By John Sener
[Author’s note: this article elaborates on an idea described in a previous article.]
Anyone who truly believes the common wisdom that our education system is “broken,” “failing,” and needs “fixing” should try answering these questions:
- When did it break?
- Who broke it?
- Was it working just fine before that?
- What did it look like then?
- If it’s now “failing,” when in the past was it succeeding?
- What did that look like, and what happened to change that?
When you ask these questions, the reality becomes apparent: education has never worked fine for everyone. It has always worked for some and not well at all for many others. The current system needs some repair work here and there, but to say that the entire education system is broken or failing and needs fixing to achieve “success” is at best misguided; at worst, it’s misleading, even pernicious nonsense.
This is so for three important reasons:
First, saying that education is “broken” and “failing” opens the door to would-be “fixers” of education who offer handy “solutions” that bring neither resolution nor success. Children’s author Richard Scarry created a character who helps us understand how this works. Mr. Fixit is “fix-it” incarnate — but as millions of children worldwide wisely know, Mr. Fixit has, shall we say, an inflated sense of his capabilities. He can fix some simple things, but most of his fixes go awry: a once-leaky boat that won’t ever leak (or float) again, a vacuum cleaner that only works on the ceiling, a talking doll that says “Dadda” instead of “Mamma.” Would-be “fixers” of education produce results that are similarly dubious and often a lot more expensive.
This is especially important for educational technology practitioners to realize because many would-be fixers of education are fixated on using educational technologies to solve education’s “problems.” Low-cost online courses could stop higher education’s bubble from bursting; technology is a silver bullet which will transform education by substituting technology for labor (and break those nasty unions in the process); digital technologies will finally allow us to solve the problem of how to produce uniformly excellent results for every student. In other words, solutions that enable their promoters to “fix” education the way they want it fixed, which demonstrates what journalist Eric Sevareid noted some thirty years ago: “The chief cause of problems is solutions.”
Second, saying that education is broken and needs fixing belies a thoughtless lack of serious commitment. Think about what it really means to “fix” some of the items on which our daily lives depend — automobile engines, electricity, drainpipes, gutters, air conditioners. What do each of these have in common? We almost never think about them — except when they need fixing. In fact, they are explicitly designed for just that purpose, and they work effectively by fulfilling their promise to free us from having to think about them.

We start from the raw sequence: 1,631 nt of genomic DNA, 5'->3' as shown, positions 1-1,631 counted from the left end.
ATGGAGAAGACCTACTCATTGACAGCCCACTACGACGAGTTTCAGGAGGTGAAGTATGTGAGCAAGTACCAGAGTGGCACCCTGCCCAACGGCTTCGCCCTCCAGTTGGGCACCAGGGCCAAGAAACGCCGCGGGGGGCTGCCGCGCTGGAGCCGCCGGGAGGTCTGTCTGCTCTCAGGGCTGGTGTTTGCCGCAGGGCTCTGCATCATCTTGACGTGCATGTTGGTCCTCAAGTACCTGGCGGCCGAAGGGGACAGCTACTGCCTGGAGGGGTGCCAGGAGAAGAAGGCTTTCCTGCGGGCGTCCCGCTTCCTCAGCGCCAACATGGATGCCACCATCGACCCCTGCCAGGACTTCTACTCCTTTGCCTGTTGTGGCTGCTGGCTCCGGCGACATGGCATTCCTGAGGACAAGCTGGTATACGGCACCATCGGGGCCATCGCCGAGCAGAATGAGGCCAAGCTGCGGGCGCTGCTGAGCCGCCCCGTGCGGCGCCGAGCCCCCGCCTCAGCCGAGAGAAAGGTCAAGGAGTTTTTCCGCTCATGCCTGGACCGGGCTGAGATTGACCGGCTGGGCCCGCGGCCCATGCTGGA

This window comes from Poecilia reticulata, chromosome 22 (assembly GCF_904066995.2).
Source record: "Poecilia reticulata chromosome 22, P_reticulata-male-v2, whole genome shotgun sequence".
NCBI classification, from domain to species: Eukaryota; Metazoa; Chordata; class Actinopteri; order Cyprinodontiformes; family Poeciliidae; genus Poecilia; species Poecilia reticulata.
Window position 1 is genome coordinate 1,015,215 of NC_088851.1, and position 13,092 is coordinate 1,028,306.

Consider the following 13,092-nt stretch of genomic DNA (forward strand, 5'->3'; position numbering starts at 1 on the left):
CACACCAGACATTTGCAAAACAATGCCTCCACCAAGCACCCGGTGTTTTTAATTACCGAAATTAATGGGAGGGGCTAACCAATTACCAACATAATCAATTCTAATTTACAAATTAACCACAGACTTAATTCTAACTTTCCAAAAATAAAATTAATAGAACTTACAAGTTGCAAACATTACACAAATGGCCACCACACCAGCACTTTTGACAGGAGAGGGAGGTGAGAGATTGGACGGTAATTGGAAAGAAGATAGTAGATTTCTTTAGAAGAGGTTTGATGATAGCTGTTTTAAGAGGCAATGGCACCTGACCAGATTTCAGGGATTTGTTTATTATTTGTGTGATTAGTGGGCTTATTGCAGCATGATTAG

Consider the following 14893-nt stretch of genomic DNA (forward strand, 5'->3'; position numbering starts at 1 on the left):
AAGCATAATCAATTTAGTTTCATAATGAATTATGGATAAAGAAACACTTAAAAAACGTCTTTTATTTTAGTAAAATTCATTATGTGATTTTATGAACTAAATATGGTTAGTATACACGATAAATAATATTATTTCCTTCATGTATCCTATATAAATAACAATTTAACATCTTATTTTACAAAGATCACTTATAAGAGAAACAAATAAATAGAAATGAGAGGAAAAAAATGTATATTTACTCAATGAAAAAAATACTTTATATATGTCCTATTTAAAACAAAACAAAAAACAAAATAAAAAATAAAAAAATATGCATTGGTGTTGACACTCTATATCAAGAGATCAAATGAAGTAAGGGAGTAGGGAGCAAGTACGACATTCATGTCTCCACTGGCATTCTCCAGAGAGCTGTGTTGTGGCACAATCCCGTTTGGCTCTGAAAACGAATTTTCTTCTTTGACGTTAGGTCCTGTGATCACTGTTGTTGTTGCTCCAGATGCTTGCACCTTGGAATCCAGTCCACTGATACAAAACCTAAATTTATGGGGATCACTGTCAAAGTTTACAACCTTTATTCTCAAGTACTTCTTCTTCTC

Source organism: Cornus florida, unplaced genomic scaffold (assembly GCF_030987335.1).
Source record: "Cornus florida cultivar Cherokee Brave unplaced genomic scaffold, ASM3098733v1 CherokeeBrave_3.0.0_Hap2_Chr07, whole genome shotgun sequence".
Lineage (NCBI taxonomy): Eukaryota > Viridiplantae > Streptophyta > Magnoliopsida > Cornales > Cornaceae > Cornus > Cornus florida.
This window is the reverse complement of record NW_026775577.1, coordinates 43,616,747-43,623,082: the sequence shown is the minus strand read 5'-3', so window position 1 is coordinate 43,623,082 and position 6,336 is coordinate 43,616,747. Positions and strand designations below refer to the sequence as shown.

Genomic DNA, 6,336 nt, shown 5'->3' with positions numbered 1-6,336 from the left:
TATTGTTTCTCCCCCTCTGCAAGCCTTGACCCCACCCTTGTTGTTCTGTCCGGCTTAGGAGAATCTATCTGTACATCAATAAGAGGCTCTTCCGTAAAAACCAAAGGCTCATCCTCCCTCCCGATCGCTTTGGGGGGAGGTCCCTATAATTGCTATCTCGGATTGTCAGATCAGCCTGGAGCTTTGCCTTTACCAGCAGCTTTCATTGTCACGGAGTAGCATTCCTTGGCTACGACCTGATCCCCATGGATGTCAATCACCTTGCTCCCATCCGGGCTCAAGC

Education is nothing like that. Education is defined by ongoing commitment, engagement, and dialogue, not by its ability to function so smoothly that we can disengage and forget about it. Even at its best, education never gives us carefree maintenance. But too many would-be “fixers” treat education as if it is a puzzle to be solved and then done with. Even those would-be “fixers” who seem to be in it for the long haul tend toward imposing their particular form of enlightenment with little regard to the values or virtues that already reside within the culture of education. Fixing is usually a monologue; fixers don’t dialogue, negotiate or assimilate.
Other types of would-be “fixers” are even worse: the ones who wish to impose solutions that create dependency, the addictive type of “fix,” or the ones who want to “fix” the playing field for their permanent advantage, or the ones who seem to want to neuter education altogether, the way we “fix” our pets. Education doesn’t need these types of fixes either.
Third and most important, trying to “fix” a “failing” or “broken” education system diminishes its current successes and fails to appreciate the real challenge we face, which is far more serious than restoring a system to some previous levels of functioning or to reclaim some imaginary lost paradise. The challenge we face, should we actually choose to accept it, is an historic, massive, formidable, and worthy undertaking to create something that has never existed before in human history: an education system that works for everyone in a large, heterogeneous society. It involves building things that we don’t know how to build yet, and probably some things we don’t even know we need.
The best way to meet this challenge is not to seek a fix, but to seek massive improvement. This is not simply a semantic distinction, but it is a crucial one. Seeking fixes oversimplifies, looks backward, disrespects the task by trying to shrink it, and ultimately aims for disengagement. Seeking massive improvement engages and sustains; it recognizes the complexity of the situation and the awesomeness of the task; it opens possibilities and moves us forward. So use technology to improve education, not to fix it.
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